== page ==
Macy's Celebrates Gordon Parks for Black History Month #MacysBHM13

by - 2/20/2013 04:23:00 PM

This past weekend, my son and I headed back to Brooklyn and into Macy's for their in-store celebrations for Black History Month. Since the Brooklyn Macy's store is located in one of the central areas for the African American community and families, it was great that it offered a variety of family friendly activities for Black History Month.

Macy's Celebrates Gordon Parks for Black History Month

The first activity we joined in was at the children's "Design your own book" event with story telling. My son joined the other kids in crafting his own book, where he completed activities like drawing his hand and filling in questions about himself. While the kids filled up their book, an artist went around sketching portrait of the kids for their book covers. I thought that was such an cool idea.

Macy's Celebrates Gordon Parks for Black History Month

After working on their book, the kids (and me) sat down for story time. A professional story teller read "of Thee I Sing" written by President Barack Obama. She also taught the kids a song in a African native language.

Macy's Celebrates Gordon Parks for Black History Month

Our next stop was to the Soul Jam style dance party, where my son showed off his dance skills in a mini video that was turned into a mini book. A book he shared with Ann Tripp from the “Steve Harvey Show” on WBLS, who was there to share music and get the people dancing.

Macy's Celebrates Gordon Parks for Black History Month

Later that day we took our seats for the "In Conversation" with Danny Simmons, Nelson George, Warrington Hudlin and Lauri Lyons for a discussion on Gordon Parks' influence on film and the future of African-American cinema.

Each of the panelists shared their memories and insights into Gordon Parks works as a filmmaker, author, musician and photographer. They discussed how Gordon Parks was really a renaissance man who was able to connect with anyone and share his vision.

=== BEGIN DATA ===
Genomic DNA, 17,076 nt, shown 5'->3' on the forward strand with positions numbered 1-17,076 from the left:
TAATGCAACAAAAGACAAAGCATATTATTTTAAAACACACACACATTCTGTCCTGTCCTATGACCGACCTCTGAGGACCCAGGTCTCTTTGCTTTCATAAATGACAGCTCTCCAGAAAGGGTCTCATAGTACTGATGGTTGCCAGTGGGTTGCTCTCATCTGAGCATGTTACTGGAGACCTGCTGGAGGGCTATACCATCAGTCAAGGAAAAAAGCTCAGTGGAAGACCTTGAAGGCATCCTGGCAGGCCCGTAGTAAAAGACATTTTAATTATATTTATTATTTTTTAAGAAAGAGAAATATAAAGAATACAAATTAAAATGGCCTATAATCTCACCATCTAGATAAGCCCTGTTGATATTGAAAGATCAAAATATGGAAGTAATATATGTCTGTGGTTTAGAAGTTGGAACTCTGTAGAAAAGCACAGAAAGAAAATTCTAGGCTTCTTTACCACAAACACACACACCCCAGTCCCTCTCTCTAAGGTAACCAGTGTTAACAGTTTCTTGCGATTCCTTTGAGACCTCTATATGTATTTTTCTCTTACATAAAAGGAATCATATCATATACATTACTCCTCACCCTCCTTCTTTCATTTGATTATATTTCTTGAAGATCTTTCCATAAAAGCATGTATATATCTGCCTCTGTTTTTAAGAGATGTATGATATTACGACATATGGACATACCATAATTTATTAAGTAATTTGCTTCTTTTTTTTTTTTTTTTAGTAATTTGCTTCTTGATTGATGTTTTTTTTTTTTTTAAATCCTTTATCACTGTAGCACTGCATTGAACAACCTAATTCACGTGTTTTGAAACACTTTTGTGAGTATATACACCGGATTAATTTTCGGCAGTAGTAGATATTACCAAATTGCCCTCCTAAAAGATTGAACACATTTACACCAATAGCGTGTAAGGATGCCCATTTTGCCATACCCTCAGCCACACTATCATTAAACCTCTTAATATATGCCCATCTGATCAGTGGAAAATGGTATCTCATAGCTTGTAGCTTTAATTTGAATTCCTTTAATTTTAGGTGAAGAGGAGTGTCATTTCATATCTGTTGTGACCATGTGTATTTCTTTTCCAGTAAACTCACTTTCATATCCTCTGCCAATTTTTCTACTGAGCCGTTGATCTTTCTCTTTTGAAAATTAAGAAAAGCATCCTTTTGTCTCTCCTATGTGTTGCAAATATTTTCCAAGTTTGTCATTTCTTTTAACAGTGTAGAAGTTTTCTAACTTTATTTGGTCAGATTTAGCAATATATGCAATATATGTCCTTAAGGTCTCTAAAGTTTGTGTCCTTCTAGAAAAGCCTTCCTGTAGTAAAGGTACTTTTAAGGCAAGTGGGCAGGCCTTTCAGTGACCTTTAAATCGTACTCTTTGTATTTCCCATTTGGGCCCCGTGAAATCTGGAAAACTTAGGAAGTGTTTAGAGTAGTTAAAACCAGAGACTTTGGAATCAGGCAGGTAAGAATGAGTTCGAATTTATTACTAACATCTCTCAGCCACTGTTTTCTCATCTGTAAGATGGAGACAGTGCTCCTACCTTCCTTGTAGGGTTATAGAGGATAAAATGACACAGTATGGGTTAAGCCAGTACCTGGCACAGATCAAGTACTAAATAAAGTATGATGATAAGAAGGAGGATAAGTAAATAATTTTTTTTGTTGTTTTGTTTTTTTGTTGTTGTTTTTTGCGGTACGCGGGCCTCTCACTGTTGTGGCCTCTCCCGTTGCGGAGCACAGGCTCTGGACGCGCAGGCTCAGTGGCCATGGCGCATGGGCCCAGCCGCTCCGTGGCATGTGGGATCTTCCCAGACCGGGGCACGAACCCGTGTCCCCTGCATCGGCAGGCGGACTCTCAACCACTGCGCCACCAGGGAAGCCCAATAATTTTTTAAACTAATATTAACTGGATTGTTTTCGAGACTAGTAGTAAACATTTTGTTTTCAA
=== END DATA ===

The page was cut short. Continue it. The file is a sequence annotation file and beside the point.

What was remarkable to hear was that Gordon Parks was told he didn't need to go to school. That black people didn't need a higher education. Not only did Gordon Parks get his higher education but he went on to be extremely successful in many different areas including being a photographer for Life magazine and the director of the original Shaft movie.

The panelist also discussed current artist trends happening here in American, in African with Nolo films and online with independent media. For creative types within the African American community, there's lots of ways to produce work outside the mainstream.

For those interested, you can learn more about the American Black Film Festival and Macy's Sweepstakes for a trip for two to The American Black Film Festival in Miami, courtesy of American Airlines, a $1000 Macy’s shopping spree and Gordon Parks: Collected Works, a five-volume set of his photography. Enter by February 28!

Macy’s is continuing the celebration of the life of Gordon Parks with more "In Conversation" discussion with special guests and a photographic art installation featuring some of Gordon Parks most beloved works, such as American Gothic, Washington D.C. 1942 during the month of February! To learn more visit

The life of Gordon Parks has shown.....if there's a will, you'll find the way. Keep being creative and adding your voice to both the artistic and to the human community. What a great lesson for Black History Month!

Note: As a member of Everywhere Society, I was invited as media to cover this event and was compensated for this post regarding Macy’s Celebration of Black History with Gordon Parks. All thoughts and opinions are my own.

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